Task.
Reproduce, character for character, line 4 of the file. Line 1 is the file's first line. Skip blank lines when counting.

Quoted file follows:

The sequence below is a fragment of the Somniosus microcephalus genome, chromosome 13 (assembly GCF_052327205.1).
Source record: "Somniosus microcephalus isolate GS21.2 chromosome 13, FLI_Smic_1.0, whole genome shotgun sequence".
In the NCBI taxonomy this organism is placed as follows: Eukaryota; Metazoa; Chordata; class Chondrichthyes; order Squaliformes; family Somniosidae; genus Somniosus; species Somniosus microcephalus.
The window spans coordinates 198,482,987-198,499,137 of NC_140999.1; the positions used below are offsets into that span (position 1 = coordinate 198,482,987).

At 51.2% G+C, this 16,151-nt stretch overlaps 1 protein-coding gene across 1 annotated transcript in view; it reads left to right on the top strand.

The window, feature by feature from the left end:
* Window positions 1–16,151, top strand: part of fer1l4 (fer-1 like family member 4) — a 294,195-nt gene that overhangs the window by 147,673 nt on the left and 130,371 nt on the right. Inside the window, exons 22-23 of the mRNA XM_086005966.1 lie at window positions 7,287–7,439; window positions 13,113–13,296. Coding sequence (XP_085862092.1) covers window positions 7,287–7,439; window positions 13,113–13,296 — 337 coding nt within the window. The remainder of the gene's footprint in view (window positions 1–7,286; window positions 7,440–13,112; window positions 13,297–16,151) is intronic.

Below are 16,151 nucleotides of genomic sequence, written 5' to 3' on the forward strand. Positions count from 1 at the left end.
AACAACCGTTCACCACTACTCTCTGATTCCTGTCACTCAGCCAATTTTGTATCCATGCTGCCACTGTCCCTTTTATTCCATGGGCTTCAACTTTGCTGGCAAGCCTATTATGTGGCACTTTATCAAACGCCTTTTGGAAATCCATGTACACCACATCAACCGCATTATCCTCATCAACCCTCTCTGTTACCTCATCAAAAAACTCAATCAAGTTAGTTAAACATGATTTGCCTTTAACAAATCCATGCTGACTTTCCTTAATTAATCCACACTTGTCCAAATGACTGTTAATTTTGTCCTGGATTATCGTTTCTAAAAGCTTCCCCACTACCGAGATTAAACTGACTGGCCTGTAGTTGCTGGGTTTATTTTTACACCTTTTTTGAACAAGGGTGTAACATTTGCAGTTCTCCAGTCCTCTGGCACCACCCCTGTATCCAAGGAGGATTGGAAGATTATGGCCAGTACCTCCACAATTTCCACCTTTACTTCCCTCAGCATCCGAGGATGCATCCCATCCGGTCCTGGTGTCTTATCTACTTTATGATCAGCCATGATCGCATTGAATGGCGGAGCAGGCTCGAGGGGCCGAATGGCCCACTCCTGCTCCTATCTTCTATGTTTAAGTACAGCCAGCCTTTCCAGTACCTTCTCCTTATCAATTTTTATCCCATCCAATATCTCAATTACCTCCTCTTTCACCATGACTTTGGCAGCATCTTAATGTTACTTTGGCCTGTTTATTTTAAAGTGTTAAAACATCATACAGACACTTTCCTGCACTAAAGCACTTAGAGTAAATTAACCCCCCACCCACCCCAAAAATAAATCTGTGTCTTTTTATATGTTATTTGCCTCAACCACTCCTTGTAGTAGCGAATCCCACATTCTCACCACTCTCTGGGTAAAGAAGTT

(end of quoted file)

The window spans coordinates 198,482,987-198,499,137 of NC_140999.1; the positions used below are offsets into that span (position 1 = coordinate 198,482,987).